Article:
The difference between an exposition and a meander

I believe in the importance of systematic expository preaching which means that we work through a book of a Bible passage by passage each Sunday. I believe this is the best way to feed a congregation on God’s word. It enables the church to hear and engage with the whole of Scripture. It ensures that we do not dictate the teaching agenda and focus on our own personal hobby horses.

However, there are helpful ways to attempt exposition and unhelpful ways too.  Some of these are not really expository preaching at all even though they look like it and rather than helping could hinder.  The purpose of exposition is to expose the meaning of a passage and in so doing to expose our hearts to God’s Word so that we apply it in our lives. Some approaches actually cloud its meaning and so allow us to get off the hook because our hearts are never pierced by the message.

So here is one example.  Take Matthew 2:13-22. It is possible to take a gentle meander through the passage. We can start by seeing in verse 13 that God spoke to Joseph in a dream and stop to talk about how God talks to us. Joseph then obeyed God and took the child to Egypt, this shows the importance of being quick to obey God’s Word (v14). At this stage we are not sure what to do with v15), somehow this fulfilled Hosea 11:1 though that doesn’t seem to fit comfortably with the context of Hosea 11. So we move quickly on, Herod realises he has been tricked by the wise-men and is furious. This throws up serious questions about if it is okay for Christians to be deceitful against God’s enemies.  It also challenges us about who we are more like, Herod or the wise-men and so on.

And so, like the man rummaging through the parts from an Ikea flat-pack without the instructions, picking up and puzzling over the crucial part to start with before putting it down again, we have, in my opinion passed over the crucial part of the passage. We have said lots if interesting things, many of them true but we have not really preached an expository sermon and our congregation will be none the wiser about what God is saying here.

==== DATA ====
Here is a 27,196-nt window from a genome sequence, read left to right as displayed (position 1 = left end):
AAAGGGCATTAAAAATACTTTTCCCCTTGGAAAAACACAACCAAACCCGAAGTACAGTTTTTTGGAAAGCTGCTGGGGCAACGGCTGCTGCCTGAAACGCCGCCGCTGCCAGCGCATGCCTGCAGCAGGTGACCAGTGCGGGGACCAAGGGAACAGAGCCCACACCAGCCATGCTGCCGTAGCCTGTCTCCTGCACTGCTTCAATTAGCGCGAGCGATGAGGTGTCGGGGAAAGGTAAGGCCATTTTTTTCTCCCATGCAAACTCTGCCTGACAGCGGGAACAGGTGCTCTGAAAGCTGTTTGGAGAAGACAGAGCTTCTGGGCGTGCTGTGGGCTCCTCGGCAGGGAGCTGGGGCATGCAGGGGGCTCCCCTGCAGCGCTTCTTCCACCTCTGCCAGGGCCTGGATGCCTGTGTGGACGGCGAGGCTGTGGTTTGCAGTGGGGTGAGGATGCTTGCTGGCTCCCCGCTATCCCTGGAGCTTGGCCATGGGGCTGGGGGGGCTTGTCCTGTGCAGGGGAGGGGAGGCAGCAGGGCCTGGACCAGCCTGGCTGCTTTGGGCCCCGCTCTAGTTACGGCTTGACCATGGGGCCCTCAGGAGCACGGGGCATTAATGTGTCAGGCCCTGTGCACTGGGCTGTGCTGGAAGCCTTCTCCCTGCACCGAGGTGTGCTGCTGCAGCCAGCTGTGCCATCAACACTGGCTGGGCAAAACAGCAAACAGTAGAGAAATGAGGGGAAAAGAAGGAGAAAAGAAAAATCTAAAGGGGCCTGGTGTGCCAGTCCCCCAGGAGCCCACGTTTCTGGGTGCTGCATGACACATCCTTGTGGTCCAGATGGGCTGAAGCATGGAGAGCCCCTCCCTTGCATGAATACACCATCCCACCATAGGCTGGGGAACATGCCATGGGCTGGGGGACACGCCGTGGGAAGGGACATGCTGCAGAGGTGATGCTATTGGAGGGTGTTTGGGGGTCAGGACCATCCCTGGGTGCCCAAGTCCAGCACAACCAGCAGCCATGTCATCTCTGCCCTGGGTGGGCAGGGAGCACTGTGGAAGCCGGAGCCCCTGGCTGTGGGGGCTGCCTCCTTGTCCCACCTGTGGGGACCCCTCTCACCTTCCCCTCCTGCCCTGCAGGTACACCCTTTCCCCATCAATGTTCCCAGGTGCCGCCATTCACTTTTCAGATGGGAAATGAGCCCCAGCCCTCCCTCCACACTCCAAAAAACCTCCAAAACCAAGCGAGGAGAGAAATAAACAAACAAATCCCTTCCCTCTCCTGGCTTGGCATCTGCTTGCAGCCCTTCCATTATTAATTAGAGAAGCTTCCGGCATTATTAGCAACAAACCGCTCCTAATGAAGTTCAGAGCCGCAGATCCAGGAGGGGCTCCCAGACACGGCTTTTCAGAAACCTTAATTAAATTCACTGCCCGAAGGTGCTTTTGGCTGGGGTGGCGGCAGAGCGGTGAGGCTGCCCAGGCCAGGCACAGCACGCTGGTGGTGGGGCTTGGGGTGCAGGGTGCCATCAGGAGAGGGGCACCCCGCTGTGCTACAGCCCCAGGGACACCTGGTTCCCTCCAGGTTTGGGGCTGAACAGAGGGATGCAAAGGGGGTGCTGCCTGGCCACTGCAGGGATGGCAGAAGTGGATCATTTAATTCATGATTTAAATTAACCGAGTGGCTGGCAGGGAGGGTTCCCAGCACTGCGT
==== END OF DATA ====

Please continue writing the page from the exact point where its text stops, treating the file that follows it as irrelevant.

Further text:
So, on Sunday I will start with verse 15.  The verse the preachers have rejected is in fact the crucial verse in the passage. How do I know that? Well Matthew tells me. He states explicitly that the events he is describing were intended to fulfil this prophecy and the one from Jeremiah.

This passage is all about Jesus becoming the one who fulfils the statement that God brings his son out of Egypt.  All of the imagery in the Old Testament events where God allows his people to experience exile before bringing them back from the death of slavery into the good land promised them point to Jesus. He will fulfil those events by experiencing the exile of death himself before rising again from the dead in an Exodus like event. His own life will demonstrate that he has come to do this and so we will see Jesus coming out of Egypt, experiencing a Red Sea/Jordan river type crossing in his baptism, hungry for bread in the wilderness and on a mountain top giving God’s law to God’s  people. That’s the story line that Matthew wants us to see.

For us the application is clear. Christ offers us Exodus from exile with him. We died to sin with him and are raised to life with him.

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